There is deep truth in all this which is constantly forgotten and overlooked.  Many talk vaguely about “unity,” “harmony” and “peace” in the churchof Christ, as if they were things that we ought always to expect, and for the sake of which everything ought to be sacrificed! Such persons would do well to remember the words of our Lord.  No doubt unity and peace are mighty blessings; we ought to seek them, pray for them and give up everything in order to obtain them, except truth and a good conscience.  But it is an idle dream to suppose that the churches of Christ will enjoy much unity and peace before the millennium comes.” (Matthew, pgs. 78-79, emphasis added.)

And with that, the words of Ecclesiastes come to mind…
“What has been is what will be, and what has been done is what will be done, and there is nothing new under the sun. Is there a thing of which it is said, ‘See, this is new?’ It has been already in the ages before us.” ~Ecclesiastes 1:9-10


  1. Melonie

    “…the result of the preaching of the Gospel must be division. For this the Gospel is not to blame, but the human heart.” Very true. Thank you for sharing this!

  2. Amy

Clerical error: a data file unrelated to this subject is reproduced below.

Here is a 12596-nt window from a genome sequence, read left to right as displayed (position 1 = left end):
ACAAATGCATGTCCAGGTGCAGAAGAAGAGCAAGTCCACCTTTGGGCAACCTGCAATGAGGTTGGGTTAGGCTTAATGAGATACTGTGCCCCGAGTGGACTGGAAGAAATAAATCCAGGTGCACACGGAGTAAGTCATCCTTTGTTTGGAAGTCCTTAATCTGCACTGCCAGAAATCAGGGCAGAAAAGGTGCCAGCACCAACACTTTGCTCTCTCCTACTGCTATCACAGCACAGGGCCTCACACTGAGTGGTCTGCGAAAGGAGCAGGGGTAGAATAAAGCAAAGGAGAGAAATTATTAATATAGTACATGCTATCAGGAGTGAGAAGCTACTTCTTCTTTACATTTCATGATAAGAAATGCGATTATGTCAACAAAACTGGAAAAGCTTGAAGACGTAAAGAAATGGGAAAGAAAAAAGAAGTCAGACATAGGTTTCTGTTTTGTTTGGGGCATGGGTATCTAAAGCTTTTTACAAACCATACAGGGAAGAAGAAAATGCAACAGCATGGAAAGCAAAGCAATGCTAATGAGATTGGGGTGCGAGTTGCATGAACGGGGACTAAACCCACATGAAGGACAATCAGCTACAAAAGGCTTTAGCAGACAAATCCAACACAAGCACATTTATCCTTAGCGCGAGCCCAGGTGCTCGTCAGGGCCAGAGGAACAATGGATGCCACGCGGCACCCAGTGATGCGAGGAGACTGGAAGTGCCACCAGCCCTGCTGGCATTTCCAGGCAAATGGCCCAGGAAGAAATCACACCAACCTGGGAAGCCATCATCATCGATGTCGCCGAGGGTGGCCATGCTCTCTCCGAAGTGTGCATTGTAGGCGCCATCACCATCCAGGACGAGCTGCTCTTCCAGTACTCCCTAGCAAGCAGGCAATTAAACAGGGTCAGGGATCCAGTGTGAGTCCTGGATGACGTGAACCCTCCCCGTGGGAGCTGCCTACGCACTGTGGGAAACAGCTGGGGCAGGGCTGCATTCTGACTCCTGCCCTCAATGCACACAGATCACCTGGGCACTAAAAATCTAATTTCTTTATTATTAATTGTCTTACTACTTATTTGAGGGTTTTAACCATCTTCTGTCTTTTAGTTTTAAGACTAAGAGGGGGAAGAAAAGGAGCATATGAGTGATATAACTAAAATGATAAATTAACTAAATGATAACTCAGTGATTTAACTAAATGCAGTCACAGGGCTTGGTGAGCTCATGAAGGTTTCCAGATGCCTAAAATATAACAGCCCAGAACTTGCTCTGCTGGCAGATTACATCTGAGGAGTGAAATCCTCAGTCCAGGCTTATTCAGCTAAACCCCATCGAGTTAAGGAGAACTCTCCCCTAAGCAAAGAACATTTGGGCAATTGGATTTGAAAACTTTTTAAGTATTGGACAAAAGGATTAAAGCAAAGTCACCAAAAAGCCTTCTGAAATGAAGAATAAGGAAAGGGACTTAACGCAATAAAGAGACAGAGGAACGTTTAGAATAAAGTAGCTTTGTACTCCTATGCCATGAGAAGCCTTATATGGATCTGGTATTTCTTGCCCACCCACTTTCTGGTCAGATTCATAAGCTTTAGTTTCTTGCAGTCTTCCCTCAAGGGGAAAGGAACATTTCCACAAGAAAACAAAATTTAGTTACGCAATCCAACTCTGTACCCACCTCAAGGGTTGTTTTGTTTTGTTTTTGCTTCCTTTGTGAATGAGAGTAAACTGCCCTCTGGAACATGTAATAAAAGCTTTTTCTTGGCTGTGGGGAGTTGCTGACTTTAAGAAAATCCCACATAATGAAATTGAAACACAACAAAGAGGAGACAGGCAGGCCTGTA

“So long as one person believes, and another remains unbelieving, so long as one is resolved to keep his sins, and another is desirous to give them up, the result of the preaching of the Gospel must be division. For this the Gospel is not to blame, but the human heart.” I know God came to cause division but I always thought it was between those who would become Christians and those who would not. For all Christians not being united I personally blame the devil. Paul told us to all be of one mind so I just don’t see how the division among Christians can be from Jesus. I agree that we should tell other people if they are sinning, but it must be done so gently. I am starting to see that telling them why their sin is wrong is key. To not just say “that is a sin” but to show them the why, that God has something better in store for them. I loved in your own personal story that you see God saved you from heartache because of your early conversion. I know this is true because I see it in myself and others who were not so lucky. I also think we can tell others what we believe but we should not force it upon them. I have a friend that was weary of a (well meaning) overzealous new convert but she is more willing to listen to me because I do not try to shove it down her throat as he did. It is just that it has taken us six years of friendship to get to where we are in our discussions. We would probably win more converts if all Christians stuck together in what they believe but we don’t even do that so it drives people away in droves. Again, the devil sees it as a great tactic-get the Christians to fight amongst themselves and then no one will want to be one. It is why Ghandi never became a Christian, he said he agreed with Jesus but had never met a Christian-ie someone who acted like Jesus. I agree with the point that Mormons are not Christian in the sense that you mean it, but we must be gentle with them because they do not understand why we feel that way. I had Mormon friends growing up and they were some of the nicest faith filled moral people I knew, they were just raised in a theology that is a little off, but it is all they knew. I wish I could have helped them more but at the time I wasn’t even sure I believed in God… Now I am more into the Catholic faith I grew up with. Yes, I am Catholic, so you as a Calvinist would not agree with me on some things, but we probably have much more in common than you realize. I hope someday all Christians can be reunited. (We see all denominations as Christians, but separated brothers. Yes, we are just kind of like warring siblings at times.) In time I think God leads us all to where He wants us, which is Home with Him in Heaven! 🙂 (Sorry this is so long, but I have been reading about inter religious dialogue today and then saw this post…. 🙂 )